Thoughts / Conclusion:
Well, lets get this out of the way up front, this isn’t my favorite Moondrop. The tuning with its boost in the upper-mids/lower-treble just is not my thing. Even in the Moondrop budget models, I find the Crescent a bit more natural sounding as it has a bit better bass, and less treble boost, but I do like the fact that the Spaceship is not quite as warm as I found the Crescent a bit overly so. The Good news for the spaceship is the fundamentals are there to make a good in-ear. The driver reacts well to EQ, soundstage is reasonably good, it handles busy tracks well considering the price, and has acceptable detail levels. For those that like its default signature, it represents good value, for those that don’t, a bit of tweaking can improve it dramatically. Having now reviewed products at both ends of Moondrop’s price range, I can say that I think they have done some good things across the entire product range, but the higher end models have definitely had a bit more time and energy spent on tuning. The Spaceship falls a bit short a greatness, but for the price is a solid offering and with a few EQ tweaks can be quite good.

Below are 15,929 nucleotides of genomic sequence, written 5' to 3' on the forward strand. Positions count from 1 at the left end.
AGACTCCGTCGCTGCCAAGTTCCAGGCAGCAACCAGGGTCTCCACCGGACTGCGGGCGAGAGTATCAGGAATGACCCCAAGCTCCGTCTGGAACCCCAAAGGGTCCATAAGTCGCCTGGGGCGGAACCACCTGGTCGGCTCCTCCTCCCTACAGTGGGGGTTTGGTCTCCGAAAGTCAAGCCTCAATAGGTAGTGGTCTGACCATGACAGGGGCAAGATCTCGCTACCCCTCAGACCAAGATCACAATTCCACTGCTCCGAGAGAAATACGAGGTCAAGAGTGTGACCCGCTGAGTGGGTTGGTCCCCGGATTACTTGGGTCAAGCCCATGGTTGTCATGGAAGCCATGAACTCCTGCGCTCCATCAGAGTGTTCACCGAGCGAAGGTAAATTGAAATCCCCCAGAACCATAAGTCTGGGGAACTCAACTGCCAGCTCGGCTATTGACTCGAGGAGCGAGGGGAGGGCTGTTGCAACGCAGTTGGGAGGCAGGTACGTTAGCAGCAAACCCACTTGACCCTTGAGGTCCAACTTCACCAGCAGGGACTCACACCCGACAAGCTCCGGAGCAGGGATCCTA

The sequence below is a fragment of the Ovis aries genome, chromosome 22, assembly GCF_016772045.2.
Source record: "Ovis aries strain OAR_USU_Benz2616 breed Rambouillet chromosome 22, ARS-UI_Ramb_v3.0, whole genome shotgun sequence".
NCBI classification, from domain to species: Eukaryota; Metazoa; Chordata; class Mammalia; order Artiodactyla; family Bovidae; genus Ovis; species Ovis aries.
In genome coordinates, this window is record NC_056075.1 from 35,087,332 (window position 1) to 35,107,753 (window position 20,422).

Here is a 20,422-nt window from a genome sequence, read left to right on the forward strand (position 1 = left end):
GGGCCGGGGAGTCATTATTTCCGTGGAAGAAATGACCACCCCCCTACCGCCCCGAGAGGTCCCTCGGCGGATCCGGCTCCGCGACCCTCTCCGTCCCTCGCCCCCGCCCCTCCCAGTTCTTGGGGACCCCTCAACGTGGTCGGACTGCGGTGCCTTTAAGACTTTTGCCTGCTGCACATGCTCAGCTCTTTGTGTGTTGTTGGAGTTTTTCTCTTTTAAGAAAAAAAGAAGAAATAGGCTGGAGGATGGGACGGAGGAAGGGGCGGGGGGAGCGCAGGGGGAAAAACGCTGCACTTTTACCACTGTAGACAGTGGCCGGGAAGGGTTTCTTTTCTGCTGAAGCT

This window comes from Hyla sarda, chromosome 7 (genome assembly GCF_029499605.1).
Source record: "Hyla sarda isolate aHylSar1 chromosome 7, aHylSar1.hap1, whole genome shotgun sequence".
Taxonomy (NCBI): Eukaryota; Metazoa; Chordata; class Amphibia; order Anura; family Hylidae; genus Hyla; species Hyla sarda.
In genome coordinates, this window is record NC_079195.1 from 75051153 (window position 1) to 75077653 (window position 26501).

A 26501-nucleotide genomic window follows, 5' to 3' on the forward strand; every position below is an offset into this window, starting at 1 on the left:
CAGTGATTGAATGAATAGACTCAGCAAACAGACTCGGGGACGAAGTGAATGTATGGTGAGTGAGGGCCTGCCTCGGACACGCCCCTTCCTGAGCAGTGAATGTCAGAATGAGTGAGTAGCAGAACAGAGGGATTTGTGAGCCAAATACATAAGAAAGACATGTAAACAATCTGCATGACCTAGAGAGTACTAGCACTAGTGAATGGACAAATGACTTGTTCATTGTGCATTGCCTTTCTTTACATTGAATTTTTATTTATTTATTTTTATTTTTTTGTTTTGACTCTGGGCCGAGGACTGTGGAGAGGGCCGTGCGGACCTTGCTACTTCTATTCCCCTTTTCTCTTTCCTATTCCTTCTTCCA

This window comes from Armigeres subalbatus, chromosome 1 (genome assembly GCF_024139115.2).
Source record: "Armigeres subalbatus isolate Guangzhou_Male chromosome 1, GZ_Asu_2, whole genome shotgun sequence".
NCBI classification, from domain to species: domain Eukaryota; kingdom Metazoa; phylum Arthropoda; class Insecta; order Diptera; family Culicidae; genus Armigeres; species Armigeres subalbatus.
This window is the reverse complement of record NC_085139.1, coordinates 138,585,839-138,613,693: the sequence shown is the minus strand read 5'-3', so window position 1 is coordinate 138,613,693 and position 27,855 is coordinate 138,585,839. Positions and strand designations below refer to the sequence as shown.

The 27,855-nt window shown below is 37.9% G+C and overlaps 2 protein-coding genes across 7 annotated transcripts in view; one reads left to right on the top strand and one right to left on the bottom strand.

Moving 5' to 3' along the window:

- Bass - 6/106/10
- Mids - 6/106/10
- Treble - 7/107/10
- Soundstage - 5/105/10
- Imaging - 5/105/10
Pros: very comfortable, driver responds well to EQ
Cons: Big upper-mid / lower treble spike, non-detachable cable